Bush energy plan looks to future
Critics say help is needed now
NEVADA, Iowa (CNN) -- President Bush released an energy strategy for his administration Thursday with an eye toward the long term, but critics swiftly accused him of ignoring immediate problems.
"We face a shortage of energy," Bush said in an appearance Thursday afternoon in Iowa. "It is real. It is not the imagination of anybody in my administration. It's a real problem."
In Iowa and earlier, in Minnesota, Bush said his plan would encourage new, environmentally friendly exploration for new sources of oil and natural gas, while encouraging conservation efforts and developing other sources of energy as well.
"One thing we're not in short supply of is an entrepreneurial spirit, and brains and problem-solvers," Bush said. (Details on Bush speech)
The plan, developed by a task force led by Vice President Dick Cheney, is already under attack by congressional Democrats who say it offers no immediate relief for U.S. consumers who currently pay high gasoline prices.
In Washington, Sen. Paul Wellstone, D-Minnesota, called on Bush to use his office to push oil and fuel producers into voluntarily capping their prices, and to pressure the OPEC oil cartel to boost daily production. "If you want to do something for consumers, that is what you have to do as president," Wellstone said. (More on Washington reaction to the speech)
Bush has directed federal agencies to ensure against price gouging, although he said there was no evidence of gouging so far.
And environmental groups have expressed outrage about the strategy, accusing the Bush administration of excluding them from talks during its development phase.
Bush is calling for:
Executive orders and agency reviews aimed at easing regulations the industry says slow the siting and licensing of power plants and gas refineries.
A review of the Clinton administration's interpretation of "new source review rules" that the coal industry and refiners say discourage them from making technological and other improvements because they run the risk of tougher environmental rules. (Bush plan calls for more coal burning plants)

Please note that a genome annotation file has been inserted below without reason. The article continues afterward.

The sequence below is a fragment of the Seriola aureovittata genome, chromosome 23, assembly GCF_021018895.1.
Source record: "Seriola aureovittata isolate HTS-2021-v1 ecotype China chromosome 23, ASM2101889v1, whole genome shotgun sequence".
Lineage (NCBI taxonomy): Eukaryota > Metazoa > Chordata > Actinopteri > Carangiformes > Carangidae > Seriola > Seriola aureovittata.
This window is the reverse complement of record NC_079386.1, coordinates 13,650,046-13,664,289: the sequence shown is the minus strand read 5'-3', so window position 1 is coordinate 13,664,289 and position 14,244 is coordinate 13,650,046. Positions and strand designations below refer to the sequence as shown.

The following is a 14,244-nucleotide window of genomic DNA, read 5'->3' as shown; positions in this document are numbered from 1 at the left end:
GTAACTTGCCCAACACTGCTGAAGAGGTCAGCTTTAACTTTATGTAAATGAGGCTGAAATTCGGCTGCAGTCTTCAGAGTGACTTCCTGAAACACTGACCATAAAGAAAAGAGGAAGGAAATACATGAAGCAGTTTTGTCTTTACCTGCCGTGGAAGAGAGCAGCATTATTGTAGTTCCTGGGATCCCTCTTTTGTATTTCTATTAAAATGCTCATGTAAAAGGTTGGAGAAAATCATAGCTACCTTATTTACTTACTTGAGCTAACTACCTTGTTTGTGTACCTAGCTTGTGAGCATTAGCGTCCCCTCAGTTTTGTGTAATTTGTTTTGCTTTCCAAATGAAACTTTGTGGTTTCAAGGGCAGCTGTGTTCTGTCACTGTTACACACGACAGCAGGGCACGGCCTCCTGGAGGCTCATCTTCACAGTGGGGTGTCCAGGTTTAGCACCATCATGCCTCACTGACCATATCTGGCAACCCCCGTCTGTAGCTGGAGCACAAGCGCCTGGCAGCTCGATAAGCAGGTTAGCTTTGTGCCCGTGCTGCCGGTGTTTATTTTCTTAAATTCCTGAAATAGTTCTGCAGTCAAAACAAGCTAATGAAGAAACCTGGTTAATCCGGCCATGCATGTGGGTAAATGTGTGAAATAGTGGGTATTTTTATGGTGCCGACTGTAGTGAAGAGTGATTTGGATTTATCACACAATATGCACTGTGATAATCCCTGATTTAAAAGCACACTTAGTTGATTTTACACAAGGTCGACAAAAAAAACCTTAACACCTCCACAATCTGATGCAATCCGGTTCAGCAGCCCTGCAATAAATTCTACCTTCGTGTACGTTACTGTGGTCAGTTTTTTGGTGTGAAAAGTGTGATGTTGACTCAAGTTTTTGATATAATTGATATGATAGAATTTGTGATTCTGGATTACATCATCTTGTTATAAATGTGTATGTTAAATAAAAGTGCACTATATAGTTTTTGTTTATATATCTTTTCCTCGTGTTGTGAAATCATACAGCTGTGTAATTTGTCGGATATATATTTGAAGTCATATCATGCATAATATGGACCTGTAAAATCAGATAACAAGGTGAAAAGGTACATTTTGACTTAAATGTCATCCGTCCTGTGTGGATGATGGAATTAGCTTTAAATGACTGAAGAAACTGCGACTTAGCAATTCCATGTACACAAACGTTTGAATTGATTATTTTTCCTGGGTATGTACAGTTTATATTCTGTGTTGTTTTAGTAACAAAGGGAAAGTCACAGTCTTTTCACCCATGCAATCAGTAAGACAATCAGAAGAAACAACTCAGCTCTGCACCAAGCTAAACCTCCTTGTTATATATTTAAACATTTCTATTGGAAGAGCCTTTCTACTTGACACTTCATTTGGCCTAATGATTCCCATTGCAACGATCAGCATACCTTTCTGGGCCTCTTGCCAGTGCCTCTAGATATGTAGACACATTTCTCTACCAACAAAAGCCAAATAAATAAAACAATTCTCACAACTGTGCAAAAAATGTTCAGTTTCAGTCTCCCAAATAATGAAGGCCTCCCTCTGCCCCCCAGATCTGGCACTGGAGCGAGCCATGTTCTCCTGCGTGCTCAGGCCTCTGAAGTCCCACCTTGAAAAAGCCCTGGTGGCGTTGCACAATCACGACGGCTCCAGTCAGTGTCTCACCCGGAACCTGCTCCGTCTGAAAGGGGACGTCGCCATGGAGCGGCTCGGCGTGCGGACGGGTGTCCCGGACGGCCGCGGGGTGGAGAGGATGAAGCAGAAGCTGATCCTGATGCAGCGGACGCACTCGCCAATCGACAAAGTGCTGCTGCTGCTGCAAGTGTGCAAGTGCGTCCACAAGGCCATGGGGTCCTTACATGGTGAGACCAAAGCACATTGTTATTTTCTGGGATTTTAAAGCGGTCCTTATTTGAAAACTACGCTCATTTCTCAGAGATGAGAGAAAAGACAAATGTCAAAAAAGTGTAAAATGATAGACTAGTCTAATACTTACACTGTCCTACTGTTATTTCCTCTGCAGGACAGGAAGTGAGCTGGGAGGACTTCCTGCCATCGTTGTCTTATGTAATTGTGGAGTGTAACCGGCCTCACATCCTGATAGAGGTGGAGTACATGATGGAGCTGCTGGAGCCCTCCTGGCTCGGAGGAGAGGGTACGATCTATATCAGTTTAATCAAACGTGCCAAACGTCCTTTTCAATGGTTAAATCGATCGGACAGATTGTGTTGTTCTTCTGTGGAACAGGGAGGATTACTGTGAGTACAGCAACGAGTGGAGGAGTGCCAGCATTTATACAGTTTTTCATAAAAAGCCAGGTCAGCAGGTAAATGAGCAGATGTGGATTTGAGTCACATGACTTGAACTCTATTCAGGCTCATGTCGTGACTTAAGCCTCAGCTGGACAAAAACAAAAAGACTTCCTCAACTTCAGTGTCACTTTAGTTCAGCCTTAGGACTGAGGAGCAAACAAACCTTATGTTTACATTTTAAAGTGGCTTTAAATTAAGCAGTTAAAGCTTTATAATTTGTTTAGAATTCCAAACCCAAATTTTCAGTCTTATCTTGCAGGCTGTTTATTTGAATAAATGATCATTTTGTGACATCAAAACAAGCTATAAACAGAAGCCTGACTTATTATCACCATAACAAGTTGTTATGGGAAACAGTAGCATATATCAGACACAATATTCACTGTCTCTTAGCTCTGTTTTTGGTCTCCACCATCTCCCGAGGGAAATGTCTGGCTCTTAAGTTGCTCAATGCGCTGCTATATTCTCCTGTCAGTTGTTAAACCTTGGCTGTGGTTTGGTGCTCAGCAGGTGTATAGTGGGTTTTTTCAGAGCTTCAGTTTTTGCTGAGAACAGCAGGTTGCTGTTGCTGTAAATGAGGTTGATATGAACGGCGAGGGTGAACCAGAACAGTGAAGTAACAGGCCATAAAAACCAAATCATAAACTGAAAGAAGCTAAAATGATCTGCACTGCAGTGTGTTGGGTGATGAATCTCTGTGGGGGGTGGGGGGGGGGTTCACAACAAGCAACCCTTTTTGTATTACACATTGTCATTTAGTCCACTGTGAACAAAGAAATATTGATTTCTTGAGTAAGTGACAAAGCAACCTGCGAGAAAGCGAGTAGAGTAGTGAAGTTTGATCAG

Opening parts of the Arctic National Wildlife Refuge to oil and gas exploration, and encouraging the Interior and other departments to look at opening other federal lands now off-limits to energy exploration. (More details on energy exploration)
Officials say the plan includes $10 billion over 10 years for tax incentives including hybrid vehicle purchases, methane gas development and solar power cell installation. (More details on hybrid vehicles)
The administration blueprint comes as gasoline prices are going up ahead of the summer vacation season, while California has been struggling for months with chronic shortages of electricity. (More on summer fuel prices)
California Gov. Gray Davis has blasted the Bush administration for not doing more to help the state, which has been subject to periodic rolling blackouts since January. The state's deregulated utilities have been battered by rising wholesale energy prices while California's deregulation law limits their ability to raise rates. (More on Gov. Davis' statement)
Californians paid $27 billion to out-of-state generators last year, Davis said. This year, the cost is expected to hit $60 billion. The state's largest utility, Pacific Gas and Electric, filed for bankruptcy in April.
"We are literally in a war with energy companies who are price-gouging us," Davis said Thursday. Davis said Bush's proposals offer no immediate relief to the state.
The White House has said it has done everything California has asked for except imposing price controls, which the administration says would only make matters worse.
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